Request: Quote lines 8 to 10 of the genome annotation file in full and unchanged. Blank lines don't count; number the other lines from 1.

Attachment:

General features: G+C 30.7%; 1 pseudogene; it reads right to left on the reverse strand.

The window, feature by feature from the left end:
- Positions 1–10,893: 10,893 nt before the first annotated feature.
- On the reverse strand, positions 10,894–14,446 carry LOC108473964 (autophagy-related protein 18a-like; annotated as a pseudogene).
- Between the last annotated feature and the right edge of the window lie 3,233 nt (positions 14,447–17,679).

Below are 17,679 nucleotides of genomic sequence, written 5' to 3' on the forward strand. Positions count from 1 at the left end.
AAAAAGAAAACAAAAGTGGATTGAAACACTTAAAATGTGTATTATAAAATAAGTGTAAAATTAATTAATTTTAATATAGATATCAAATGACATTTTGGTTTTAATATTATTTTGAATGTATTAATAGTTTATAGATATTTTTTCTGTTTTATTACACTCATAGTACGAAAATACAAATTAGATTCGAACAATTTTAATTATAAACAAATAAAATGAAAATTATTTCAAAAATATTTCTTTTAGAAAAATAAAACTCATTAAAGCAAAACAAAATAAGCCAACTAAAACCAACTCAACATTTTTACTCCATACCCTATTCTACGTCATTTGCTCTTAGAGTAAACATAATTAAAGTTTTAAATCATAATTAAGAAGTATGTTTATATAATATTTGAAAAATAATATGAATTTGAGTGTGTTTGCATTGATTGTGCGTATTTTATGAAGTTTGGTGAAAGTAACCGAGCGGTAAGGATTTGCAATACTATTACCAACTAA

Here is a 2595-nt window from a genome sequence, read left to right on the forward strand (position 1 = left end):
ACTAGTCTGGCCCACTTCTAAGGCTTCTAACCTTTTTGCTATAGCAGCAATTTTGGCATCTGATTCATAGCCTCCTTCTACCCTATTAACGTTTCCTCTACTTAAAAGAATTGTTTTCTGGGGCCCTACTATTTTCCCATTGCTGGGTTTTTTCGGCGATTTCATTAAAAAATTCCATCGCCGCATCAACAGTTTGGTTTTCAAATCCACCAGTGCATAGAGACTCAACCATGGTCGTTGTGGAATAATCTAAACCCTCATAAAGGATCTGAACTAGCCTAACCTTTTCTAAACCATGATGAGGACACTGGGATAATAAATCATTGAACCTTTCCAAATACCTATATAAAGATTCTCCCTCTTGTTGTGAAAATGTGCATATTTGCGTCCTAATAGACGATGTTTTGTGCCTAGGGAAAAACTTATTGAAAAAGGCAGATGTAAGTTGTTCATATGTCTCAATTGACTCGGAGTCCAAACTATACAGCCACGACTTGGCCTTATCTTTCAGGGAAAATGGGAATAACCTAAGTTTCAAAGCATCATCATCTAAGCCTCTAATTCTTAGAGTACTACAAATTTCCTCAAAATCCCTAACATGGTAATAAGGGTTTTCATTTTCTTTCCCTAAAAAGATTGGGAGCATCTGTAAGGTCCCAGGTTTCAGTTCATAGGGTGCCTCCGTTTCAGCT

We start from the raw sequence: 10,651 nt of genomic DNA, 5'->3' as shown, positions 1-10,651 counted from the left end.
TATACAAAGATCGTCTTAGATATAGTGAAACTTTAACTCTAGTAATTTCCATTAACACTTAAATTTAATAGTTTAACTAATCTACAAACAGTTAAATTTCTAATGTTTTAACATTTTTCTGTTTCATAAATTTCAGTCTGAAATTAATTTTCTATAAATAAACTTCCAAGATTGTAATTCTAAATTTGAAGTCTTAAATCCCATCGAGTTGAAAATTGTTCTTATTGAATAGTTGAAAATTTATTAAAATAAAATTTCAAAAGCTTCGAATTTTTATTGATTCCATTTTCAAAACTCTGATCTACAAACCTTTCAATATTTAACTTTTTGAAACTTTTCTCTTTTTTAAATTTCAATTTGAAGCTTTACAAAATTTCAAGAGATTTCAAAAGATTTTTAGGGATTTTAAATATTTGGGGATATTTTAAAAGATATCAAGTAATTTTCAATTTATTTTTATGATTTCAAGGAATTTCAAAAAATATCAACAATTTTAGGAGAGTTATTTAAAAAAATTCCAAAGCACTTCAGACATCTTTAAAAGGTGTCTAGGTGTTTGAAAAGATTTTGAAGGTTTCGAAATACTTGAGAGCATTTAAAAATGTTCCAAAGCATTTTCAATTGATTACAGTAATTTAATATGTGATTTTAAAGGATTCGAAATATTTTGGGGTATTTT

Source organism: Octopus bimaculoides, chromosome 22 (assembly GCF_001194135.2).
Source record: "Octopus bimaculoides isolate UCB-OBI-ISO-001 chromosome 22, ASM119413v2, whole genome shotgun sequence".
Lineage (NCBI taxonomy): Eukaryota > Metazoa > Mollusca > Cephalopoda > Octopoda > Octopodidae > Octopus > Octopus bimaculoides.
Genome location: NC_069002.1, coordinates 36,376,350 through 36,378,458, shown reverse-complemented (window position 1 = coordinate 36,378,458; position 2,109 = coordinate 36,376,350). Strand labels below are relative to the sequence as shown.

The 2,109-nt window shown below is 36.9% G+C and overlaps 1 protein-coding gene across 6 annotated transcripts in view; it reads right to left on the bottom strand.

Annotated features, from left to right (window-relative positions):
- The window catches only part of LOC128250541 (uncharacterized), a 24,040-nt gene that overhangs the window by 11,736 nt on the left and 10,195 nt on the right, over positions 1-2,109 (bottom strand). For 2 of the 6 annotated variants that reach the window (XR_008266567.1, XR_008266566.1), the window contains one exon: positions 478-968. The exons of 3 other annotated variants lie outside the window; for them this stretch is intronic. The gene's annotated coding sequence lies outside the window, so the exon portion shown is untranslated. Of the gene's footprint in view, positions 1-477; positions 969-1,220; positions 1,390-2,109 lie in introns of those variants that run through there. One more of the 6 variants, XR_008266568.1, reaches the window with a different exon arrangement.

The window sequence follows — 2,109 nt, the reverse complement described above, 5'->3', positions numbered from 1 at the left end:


Here is a 2595-nt window from a genome sequence, read left to right on the forward strand (position 1 = left end):
ACTAGTCTGGCCCACTTCTAAGGCTTCTAACCTTTTTGCTATAGCAGCAATTTTGGCATCTGATTCATAGCCTCCTTCTACCCTATTAACGTTTCCTCTACTTAAAAGAATTGTTTTCTGGGGCCCTACTATTTTCCCATTGCTGGGTTTTTTCGGCGATTTCATTAAAAAATTCCATCGCCGCATCAACAGTTTGGTTTTCAAATCCACCAGTGCATAGAGACTCAACCATGGTCGTTGTGGAATAATCTAAACCCTCATAAAGGATCTGAACTAGCCTAACCTTTTCTAAACCATGATGAGGACACTGGGATAATAAATCATTGAACCTTTCCAAATACCTATATAAAGATTCTCCCTCTTGTTGTGAAAATGTGCATATTTGCGTCCTAATAGACGATGTTTTGTGCCTAGGGAAAAACTTATTGAAAAAGGCAGATGTAAGTTGTTCATATGTCTCAATTGACTCGGAGTCCAAACTATACAGCCACGACTTGGCCTTATCTTTCAGGGAAAATGGGAATAACCTAAGTTTCAAAGCATCATCATCTAAGCCTCTAATTCTTAGAGTACTACAAATTTCCTCAAAATCCCTAACATGGTAATAAGGGTTTTCATTTTCTTTCCCTAAAAAGATTGGGAGCATCTGTAAGGTCCCAGGTTTCAGTTCATAGGGTGCCTCCGTTTCAGCT

We start from the raw sequence: 10,651 nt of genomic DNA, 5'->3' as shown, positions 1-10,651 counted from the left end.